Move items to a safe, dry location on either the jobsite or offsite. Ensure that the storage area is climate-controlled to prevent any further damage. You may even need to freeze some items like books or papers. One of the big concerns with water damage is mold, so the current weather conditions can have a big impact on your scope of work. 

If you have wet textiles, you will need to handle those right away on your triage list to prevent color bleeding. Extracting water from them may be necessary before moving, and be sure to put a piece of plastic down on top of the rug then roll it up to move so you don’t have color bleed. 

Once items are packed up, you need to separate the dry packed items from the wet handle ASAP items and prioritize those for processing first. 


Clean and Restore Items 

Non-porous items like glass, plastic, and metal can usually be cleaned and disinfected without much trouble. Make sure they are completely dry to avoid rust or mold. Porous items such as textiles, paper, and wood need special care. Decide if they can be dried and restored or if they need replacing and to be logged non-restorable. 

Use equipment like dehumidifiers and air movers, and consider freeze-drying for books and paper items. For electronics, it’s best to call in specialists unless you have the right equipment. Don’t turn on any wet electronics to avoid short-circuiting. Oftentimes adjusters will just want you to log non-restorable these items if they have been sitting in water for safety reasons. 

In some cases there may be items that are unaffected by the water and we only have to pack them so they can be moved out of the affected areas. Be very careful to inspect these unaffected items to make sure they are not damp from just being in the affected areas and decide whether they need to be dried out due to being in a humid environment too long.


Disposing of Non-Restorable Items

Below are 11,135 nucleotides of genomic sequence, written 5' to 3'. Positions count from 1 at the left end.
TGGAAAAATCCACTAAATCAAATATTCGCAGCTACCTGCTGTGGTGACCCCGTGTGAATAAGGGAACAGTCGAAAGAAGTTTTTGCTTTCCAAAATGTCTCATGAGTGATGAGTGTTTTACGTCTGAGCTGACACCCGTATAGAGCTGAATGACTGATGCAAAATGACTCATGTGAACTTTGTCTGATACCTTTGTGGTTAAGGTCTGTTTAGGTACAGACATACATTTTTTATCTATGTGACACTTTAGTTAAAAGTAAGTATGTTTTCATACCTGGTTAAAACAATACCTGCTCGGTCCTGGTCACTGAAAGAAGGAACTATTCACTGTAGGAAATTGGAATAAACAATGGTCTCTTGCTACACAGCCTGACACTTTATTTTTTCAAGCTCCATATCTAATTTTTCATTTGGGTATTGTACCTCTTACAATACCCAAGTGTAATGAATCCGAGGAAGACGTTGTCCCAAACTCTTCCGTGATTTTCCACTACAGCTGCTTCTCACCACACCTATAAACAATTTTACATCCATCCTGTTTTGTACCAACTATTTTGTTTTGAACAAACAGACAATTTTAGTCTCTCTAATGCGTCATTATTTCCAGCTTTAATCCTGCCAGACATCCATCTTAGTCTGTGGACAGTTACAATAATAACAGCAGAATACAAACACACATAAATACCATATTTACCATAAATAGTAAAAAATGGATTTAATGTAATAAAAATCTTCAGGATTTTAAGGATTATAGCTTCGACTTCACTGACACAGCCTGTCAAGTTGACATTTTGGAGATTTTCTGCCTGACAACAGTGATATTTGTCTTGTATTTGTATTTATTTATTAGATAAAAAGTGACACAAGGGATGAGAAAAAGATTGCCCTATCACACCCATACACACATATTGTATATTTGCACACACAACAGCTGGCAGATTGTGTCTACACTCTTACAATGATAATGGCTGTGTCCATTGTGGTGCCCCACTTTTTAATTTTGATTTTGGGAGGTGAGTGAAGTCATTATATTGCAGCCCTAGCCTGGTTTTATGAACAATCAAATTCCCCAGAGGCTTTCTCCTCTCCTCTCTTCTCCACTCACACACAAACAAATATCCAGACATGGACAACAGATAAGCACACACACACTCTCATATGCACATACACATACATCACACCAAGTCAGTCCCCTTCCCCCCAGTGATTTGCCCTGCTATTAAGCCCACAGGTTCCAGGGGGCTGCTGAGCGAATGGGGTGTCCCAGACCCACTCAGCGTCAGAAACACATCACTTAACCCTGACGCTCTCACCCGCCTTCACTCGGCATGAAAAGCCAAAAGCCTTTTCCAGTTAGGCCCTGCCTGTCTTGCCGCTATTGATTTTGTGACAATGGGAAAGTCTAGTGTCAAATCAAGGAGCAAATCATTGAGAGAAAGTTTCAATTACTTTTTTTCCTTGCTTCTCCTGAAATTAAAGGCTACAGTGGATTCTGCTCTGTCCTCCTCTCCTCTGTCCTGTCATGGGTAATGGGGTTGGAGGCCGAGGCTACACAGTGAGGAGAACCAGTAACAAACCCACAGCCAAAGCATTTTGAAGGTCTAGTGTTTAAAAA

Evaluate which items are beyond saving. Document in your inventory software and explain this to your homeowner for their insurance claim. Offer to handle disposing of these items to take the load off the homeowner. 

Once the non-restorable items have been determined and you have authorization from your homeowner to dispose of them, remove them right away. Be sure you have a system in place to cover your legal responsibility and this can vary state to state or country. 


Pack Back or Reset 

Before returning items, ensure the home is completely dried, cleaned, and restored to prevent re-contamination. Carefully return items to their original or new designated spots. Ensure larger items like furniture are placed securely. Do a final walkthrough with the homeowner to make sure they’re happy with the restoration and handling of their belongings. Address any concerns right away. 

Keep your team updated with the latest techniques and best practices for handling contents and restoring them. Continuous learning ensures you provide the best service. 

Handling personal belongings during a water damage restoration isn’t just about being careful—it’s about showing empathy and professionalism. By following these steps, you can ensure that homeowners feel their possessions are safe, giving them peace of mind during a tough time. Your commitment to excellence doesn’t just restore homes; it helps rebuild lives.